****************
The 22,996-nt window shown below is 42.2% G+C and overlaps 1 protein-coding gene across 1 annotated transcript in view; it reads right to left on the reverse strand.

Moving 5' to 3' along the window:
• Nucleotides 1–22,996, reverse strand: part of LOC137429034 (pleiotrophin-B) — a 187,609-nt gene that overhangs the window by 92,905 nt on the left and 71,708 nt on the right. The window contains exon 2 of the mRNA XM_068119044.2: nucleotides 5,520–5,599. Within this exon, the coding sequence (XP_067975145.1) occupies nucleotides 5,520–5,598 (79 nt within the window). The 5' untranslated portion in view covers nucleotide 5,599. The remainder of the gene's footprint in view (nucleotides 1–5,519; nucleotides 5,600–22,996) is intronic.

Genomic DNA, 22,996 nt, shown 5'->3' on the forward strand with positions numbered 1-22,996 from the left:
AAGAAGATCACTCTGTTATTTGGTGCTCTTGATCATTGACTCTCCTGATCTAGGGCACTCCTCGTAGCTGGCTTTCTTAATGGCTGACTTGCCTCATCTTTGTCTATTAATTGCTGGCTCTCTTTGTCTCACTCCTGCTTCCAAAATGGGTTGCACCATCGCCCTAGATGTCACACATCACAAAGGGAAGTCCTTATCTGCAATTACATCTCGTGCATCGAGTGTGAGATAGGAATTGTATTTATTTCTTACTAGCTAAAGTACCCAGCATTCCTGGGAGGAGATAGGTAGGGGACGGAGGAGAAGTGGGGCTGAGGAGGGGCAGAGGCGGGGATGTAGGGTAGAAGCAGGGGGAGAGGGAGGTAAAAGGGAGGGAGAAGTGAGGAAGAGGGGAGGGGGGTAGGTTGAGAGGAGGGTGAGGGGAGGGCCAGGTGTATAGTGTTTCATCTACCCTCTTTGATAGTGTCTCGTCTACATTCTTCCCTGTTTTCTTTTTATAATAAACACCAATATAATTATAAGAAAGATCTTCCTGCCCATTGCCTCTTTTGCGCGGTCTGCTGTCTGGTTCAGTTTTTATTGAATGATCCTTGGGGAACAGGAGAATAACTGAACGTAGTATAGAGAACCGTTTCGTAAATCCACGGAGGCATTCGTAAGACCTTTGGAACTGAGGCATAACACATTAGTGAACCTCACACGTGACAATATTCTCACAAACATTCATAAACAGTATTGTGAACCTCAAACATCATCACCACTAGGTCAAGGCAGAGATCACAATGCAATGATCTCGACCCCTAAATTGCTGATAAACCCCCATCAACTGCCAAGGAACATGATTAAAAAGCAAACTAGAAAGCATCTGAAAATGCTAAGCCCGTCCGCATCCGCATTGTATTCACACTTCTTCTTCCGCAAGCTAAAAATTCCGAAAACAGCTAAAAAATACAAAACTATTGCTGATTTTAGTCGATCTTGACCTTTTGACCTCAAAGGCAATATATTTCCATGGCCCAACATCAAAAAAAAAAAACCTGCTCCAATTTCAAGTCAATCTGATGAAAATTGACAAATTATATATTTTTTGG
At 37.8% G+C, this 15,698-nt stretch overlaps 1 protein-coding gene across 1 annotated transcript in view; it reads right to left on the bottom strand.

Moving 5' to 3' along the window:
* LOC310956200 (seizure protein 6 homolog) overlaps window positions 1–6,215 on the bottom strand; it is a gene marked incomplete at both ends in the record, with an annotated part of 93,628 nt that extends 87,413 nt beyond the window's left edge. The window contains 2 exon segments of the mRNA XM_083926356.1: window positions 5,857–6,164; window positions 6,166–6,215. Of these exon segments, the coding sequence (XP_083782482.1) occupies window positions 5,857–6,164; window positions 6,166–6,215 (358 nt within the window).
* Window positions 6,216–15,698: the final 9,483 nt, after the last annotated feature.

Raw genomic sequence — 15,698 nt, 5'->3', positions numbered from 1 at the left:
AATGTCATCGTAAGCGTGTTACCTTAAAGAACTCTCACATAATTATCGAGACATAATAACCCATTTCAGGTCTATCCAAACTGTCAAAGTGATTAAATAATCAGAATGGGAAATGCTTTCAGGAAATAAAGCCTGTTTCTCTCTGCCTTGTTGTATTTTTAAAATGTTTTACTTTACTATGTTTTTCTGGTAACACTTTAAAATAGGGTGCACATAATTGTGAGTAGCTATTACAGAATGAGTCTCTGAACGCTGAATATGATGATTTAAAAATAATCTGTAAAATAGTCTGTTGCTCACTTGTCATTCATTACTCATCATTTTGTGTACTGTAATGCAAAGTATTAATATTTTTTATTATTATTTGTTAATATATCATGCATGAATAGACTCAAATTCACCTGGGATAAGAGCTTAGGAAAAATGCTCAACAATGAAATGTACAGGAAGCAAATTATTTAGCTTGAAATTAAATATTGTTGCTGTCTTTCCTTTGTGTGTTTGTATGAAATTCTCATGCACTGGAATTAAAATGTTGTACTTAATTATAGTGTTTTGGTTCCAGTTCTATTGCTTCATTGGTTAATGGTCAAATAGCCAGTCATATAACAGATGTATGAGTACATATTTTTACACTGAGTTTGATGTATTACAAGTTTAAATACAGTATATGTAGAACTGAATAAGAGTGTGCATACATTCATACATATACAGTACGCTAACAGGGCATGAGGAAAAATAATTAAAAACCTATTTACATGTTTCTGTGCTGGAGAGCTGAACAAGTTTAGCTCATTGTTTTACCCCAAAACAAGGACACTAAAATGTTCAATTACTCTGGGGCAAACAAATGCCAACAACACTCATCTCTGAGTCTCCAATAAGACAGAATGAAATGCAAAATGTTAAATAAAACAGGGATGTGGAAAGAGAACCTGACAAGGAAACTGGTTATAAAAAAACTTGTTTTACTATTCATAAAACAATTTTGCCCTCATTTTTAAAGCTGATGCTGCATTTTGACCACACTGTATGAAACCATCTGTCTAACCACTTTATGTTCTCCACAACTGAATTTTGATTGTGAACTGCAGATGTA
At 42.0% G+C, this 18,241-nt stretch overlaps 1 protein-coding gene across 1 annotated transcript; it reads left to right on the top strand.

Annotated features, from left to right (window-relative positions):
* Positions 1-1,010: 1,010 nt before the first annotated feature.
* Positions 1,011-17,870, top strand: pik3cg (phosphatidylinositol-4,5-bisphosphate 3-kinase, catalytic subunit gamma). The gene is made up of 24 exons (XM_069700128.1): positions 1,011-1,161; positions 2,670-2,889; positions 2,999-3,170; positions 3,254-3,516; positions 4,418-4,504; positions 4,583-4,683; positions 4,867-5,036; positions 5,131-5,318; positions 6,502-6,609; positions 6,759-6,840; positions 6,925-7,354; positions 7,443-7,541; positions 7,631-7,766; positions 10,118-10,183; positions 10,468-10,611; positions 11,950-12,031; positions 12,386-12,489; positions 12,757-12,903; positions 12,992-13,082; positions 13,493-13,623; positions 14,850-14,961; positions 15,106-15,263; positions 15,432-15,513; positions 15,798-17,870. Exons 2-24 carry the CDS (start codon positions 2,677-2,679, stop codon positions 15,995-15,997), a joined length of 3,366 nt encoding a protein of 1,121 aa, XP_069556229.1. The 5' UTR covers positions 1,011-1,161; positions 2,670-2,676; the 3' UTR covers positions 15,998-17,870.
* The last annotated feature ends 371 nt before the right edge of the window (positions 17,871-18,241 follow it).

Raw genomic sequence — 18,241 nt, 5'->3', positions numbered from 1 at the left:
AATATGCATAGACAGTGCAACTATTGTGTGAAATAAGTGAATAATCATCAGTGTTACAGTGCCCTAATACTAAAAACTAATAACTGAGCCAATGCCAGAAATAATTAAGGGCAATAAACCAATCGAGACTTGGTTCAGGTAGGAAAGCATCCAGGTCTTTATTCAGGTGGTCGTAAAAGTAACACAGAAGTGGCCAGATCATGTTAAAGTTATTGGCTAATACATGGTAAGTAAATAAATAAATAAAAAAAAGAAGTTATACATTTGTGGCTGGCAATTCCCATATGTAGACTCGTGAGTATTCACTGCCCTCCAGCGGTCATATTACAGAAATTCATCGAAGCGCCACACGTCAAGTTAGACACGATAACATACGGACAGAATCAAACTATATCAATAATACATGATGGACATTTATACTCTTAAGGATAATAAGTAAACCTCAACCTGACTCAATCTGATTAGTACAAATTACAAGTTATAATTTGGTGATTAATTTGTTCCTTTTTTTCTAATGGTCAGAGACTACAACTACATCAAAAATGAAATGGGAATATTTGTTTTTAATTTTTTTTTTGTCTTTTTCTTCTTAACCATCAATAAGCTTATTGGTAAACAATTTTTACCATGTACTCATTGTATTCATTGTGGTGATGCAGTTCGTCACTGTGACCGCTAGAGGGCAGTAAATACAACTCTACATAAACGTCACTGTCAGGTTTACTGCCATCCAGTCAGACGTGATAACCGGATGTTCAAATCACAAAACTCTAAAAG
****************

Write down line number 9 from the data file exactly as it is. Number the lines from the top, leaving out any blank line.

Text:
* Window positions 6,216–15,698: the final 9,483 nt, after the last annotated feature.